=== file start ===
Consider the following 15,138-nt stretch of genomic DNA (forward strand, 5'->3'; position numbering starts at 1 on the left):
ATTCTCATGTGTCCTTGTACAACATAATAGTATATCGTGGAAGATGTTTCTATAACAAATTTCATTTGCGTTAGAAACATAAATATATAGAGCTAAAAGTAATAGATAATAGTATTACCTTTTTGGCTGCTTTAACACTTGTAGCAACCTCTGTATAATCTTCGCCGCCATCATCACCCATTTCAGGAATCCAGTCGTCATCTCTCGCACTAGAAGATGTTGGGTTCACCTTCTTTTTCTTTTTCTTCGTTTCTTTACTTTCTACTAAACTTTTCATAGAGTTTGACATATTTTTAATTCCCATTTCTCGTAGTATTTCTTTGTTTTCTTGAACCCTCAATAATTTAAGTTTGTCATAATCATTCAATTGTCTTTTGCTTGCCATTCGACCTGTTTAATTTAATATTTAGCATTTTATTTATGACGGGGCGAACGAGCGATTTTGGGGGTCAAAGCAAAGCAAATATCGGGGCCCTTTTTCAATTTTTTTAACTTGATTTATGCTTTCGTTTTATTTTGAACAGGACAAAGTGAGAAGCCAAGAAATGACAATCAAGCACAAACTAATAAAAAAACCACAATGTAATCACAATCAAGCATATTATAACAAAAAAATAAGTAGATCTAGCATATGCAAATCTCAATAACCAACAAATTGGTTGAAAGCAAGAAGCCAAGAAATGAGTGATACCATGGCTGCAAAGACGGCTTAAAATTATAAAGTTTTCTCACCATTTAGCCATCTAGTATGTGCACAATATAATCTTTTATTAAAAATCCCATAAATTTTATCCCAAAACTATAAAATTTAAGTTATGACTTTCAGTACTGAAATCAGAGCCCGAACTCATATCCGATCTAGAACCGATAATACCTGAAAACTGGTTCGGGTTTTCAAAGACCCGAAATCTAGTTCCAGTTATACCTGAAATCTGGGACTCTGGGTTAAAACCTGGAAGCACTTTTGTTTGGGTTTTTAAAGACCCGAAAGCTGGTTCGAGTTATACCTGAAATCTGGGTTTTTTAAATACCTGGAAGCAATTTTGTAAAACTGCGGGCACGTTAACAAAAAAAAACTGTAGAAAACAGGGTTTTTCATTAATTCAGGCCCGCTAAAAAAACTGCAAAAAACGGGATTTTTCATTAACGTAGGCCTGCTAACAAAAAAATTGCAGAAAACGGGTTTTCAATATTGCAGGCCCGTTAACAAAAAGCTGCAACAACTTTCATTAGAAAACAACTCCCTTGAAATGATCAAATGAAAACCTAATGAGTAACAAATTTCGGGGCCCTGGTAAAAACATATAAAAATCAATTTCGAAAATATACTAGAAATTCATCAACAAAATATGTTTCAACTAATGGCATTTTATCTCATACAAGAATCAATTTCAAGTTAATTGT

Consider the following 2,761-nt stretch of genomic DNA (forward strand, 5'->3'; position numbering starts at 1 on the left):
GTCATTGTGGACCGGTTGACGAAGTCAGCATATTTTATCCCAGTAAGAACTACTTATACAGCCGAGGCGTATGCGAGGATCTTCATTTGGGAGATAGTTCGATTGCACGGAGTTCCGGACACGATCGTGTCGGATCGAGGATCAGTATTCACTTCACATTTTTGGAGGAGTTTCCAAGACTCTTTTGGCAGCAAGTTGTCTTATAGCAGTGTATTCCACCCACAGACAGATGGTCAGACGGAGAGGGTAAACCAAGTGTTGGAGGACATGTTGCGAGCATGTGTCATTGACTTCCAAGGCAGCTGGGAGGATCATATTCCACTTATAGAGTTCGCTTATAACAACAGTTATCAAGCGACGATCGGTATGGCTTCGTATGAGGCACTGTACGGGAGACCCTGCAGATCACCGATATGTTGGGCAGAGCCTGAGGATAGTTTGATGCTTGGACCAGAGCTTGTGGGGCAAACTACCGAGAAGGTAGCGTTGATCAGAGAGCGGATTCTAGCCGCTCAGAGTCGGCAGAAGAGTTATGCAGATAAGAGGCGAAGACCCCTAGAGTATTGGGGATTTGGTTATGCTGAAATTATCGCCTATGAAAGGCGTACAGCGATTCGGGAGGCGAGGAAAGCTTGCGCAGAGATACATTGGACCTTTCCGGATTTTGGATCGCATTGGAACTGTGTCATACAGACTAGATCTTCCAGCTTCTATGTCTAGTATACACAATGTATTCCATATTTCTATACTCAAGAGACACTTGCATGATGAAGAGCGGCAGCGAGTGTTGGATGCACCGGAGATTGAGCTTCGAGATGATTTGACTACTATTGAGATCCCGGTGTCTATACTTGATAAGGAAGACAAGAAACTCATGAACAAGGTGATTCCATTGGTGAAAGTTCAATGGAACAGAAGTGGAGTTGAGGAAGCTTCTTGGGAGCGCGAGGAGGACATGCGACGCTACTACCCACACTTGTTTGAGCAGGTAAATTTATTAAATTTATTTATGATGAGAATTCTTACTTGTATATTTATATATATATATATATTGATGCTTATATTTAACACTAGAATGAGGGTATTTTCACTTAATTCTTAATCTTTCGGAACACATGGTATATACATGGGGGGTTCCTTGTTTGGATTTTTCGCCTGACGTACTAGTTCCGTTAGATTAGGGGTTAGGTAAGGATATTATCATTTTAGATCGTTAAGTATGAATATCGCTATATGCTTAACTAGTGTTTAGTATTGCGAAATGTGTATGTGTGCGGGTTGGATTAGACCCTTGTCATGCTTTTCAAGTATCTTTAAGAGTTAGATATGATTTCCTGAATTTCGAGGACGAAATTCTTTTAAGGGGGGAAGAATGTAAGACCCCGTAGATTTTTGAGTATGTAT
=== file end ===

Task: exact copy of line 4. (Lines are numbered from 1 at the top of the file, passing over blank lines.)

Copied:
GTCATTGTGGACCGGTTGACGAAGTCAGCATATTTTATCCCAGTAAGAACTACTTATACAGCCGAGGCGTATGCGAGGATCTTCATTTGGGAGATAGTTCGATTGCACGGAGTTCCGGACACGATCGTGTCGGATCGAGGATCAGTATTCACTTCACATTTTTGGAGGAGTTTCCAAGACTCTTTTGGCAGCAAGTTGTCTTATAGCAGTGTATTCCACCCACAGACAGATGGTCAGACGGAGAGGGTAAACCAAGTGTTGGAGGACATGTTGCGAGCATGTGTCATTGACTTCCAAGGCAGCTGGGAGGATCATATTCCACTTATAGAGTTCGCTTATAACAACAGTTATCAAGCGACGATCGGTATGGCTTCGTATGAGGCACTGTACGGGAGACCCTGCAGATCACCGATATGTTGGGCAGAGCCTGAGGATAGTTTGATGCTTGGACCAGAGCTTGTGGGGCAAACTACCGAGAAGGTAGCGTTGATCAGAGAGCGGATTCTAGCCGCTCAGAGTCGGCAGAAGAGTTATGCAGATAAGAGGCGAAGACCCCTAGAGTATTGGGGATTTGGTTATGCTGAAATTATCGCCTATGAAAGGCGTACAGCGATTCGGGAGGCGAGGAAAGCTTGCGCAGAGATACATTGGACCTTTCCGGATTTTGGATCGCATTGGAACTGTGTCATACAGACTAGATCTTCCAGCTTCTATGTCTAGTATACACAATGTATTCCATATTTCTATACTCAAGAGACACTTGCATGATGAAGAGCGGCAGCGAGTGTTGGATGCACCGGAGATTGAGCTTCGAGATGATTTGACTACTATTGAGATCCCGGTGTCTATACTTGATAAGGAAGACAAGAAACTCATGAACAAGGTGATTCCATTGGTGAAAGTTCAATGGAACAGAAGTGGAGTTGAGGAAGCTTCTTGGGAGCGCGAGGAGGACATGCGACGCTACTACCCACACTTGTTTGAGCAGGTAAATTTATTAAATTTATTTATGATGAGAATTCTTACTTGTATATTTATATATATATATATATTGATGCTTATATTTAACACTAGAATGAGGGTATTTTCACTTAATTCTTAATCTTTCGGAACACATGGTATATACATGGGGGGTTCCTTGTTTGGATTTTTCGCCTGACGTACTAGTTCCGTTAGATTAGGGGTTAGGTAAGGATATTATCATTTTAGATCGTTAAGTATGAATATCGCTATATGCTTAACTAGTGTTTAGTATTGCGAAATGTGTATGTGTGCGGGTTGGATTAGACCCTTGTCATGCTTTTCAAGTATCTTTAAGAGTTAGATATGATTTCCTGAATTTCGAGGACGAAATTCTTTTAAGGGGGGAAGAATGTAAGACCCCGTAGATTTTTGAGTATGTAT